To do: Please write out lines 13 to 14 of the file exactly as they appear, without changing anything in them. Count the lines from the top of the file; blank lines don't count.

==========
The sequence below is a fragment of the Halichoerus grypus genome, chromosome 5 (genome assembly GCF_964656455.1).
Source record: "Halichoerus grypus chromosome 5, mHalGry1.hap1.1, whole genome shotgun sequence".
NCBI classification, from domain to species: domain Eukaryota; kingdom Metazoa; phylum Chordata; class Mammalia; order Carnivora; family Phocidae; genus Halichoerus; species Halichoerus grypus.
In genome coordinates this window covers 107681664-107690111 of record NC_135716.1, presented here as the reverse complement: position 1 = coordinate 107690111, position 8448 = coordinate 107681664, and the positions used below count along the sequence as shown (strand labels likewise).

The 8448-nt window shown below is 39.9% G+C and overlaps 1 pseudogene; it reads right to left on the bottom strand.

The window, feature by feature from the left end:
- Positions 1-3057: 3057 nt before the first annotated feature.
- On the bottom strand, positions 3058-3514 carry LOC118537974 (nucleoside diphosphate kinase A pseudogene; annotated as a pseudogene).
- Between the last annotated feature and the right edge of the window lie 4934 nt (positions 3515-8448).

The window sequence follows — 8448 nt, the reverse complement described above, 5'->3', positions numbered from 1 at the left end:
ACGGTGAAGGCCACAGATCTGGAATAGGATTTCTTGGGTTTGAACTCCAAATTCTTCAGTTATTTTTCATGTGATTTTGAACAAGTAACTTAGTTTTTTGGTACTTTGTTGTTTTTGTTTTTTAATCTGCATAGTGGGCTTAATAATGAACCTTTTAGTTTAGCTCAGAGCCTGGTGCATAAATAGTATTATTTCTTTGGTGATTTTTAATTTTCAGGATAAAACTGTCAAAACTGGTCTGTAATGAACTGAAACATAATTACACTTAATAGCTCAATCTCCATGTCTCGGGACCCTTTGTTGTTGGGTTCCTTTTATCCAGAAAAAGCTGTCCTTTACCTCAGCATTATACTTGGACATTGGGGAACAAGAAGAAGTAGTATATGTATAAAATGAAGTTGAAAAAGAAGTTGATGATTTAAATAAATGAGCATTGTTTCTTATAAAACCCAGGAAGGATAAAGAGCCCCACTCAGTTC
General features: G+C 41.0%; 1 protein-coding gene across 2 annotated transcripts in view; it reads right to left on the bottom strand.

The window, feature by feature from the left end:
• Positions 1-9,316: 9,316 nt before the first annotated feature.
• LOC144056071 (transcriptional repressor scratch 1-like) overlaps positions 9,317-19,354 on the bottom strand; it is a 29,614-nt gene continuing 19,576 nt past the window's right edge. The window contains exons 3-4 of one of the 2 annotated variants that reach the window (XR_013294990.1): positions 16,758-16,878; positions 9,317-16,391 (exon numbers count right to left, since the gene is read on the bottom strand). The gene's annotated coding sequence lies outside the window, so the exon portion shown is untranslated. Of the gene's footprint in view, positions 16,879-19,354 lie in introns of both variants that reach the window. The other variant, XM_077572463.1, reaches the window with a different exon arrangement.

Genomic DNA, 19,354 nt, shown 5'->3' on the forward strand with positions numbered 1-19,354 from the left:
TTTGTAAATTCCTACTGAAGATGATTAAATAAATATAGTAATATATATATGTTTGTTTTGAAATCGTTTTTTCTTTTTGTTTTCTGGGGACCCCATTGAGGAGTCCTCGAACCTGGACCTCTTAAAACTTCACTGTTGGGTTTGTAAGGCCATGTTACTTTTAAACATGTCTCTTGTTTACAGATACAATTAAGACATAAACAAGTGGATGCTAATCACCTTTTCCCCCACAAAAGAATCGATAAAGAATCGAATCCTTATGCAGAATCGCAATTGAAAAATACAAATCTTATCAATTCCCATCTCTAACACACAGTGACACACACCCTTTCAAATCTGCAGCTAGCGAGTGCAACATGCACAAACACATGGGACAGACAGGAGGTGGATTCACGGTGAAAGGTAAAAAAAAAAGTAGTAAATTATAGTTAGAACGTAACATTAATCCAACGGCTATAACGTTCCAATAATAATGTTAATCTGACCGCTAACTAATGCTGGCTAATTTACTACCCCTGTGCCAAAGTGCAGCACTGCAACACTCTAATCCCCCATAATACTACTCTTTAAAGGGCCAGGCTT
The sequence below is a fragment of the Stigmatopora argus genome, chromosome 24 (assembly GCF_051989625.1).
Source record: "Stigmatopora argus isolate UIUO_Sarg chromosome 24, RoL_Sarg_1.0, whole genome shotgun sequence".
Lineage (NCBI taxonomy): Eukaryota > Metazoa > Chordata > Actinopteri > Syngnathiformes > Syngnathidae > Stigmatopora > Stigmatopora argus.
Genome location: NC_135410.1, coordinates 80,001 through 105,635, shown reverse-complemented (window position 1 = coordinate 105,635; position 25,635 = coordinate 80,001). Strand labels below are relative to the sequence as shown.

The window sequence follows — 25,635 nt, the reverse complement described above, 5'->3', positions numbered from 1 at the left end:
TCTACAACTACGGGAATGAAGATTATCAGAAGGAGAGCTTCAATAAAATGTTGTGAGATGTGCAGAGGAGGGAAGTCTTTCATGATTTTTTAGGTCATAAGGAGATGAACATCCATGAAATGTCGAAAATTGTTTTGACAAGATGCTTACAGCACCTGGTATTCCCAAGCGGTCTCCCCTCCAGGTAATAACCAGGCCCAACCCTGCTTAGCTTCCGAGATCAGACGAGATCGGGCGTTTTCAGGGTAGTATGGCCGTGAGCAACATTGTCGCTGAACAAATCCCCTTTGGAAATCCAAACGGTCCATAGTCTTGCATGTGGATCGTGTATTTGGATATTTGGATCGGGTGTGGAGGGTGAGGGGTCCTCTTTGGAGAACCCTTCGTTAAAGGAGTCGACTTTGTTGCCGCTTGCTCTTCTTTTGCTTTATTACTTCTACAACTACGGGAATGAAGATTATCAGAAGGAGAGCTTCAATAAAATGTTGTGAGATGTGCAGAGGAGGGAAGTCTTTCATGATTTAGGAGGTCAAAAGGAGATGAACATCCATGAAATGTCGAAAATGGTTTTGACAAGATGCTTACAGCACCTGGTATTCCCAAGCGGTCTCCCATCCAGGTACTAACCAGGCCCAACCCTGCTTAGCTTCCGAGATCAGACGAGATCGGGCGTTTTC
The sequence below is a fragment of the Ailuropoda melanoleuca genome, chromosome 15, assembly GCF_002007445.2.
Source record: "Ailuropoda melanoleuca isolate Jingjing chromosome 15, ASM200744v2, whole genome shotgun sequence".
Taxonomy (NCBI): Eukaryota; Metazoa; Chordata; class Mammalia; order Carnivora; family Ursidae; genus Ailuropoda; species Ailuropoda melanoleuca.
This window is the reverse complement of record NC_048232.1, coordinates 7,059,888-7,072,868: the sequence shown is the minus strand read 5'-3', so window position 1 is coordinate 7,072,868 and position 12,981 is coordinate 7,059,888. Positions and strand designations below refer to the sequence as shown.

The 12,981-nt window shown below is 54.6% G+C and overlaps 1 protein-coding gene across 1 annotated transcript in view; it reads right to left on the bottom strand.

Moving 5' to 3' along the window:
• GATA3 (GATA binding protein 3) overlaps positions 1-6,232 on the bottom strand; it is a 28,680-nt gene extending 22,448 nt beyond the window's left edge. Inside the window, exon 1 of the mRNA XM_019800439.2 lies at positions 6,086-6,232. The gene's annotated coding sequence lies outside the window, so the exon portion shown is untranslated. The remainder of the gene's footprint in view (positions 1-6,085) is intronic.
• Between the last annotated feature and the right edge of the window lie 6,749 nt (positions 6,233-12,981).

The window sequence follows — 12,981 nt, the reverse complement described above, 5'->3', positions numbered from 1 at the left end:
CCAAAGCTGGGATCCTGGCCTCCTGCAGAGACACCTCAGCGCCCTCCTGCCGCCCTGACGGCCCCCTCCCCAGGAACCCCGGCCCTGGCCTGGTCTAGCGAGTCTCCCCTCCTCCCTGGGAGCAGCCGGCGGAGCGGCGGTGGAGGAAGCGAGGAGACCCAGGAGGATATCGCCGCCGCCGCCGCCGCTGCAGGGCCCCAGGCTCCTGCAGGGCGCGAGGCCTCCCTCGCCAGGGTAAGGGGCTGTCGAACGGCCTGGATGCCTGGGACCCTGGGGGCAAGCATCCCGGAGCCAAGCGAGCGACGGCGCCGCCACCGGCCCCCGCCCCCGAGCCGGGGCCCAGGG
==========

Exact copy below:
The window, feature by feature from the left end:
• Positions 1-9,316: 9,316 nt before the first annotated feature.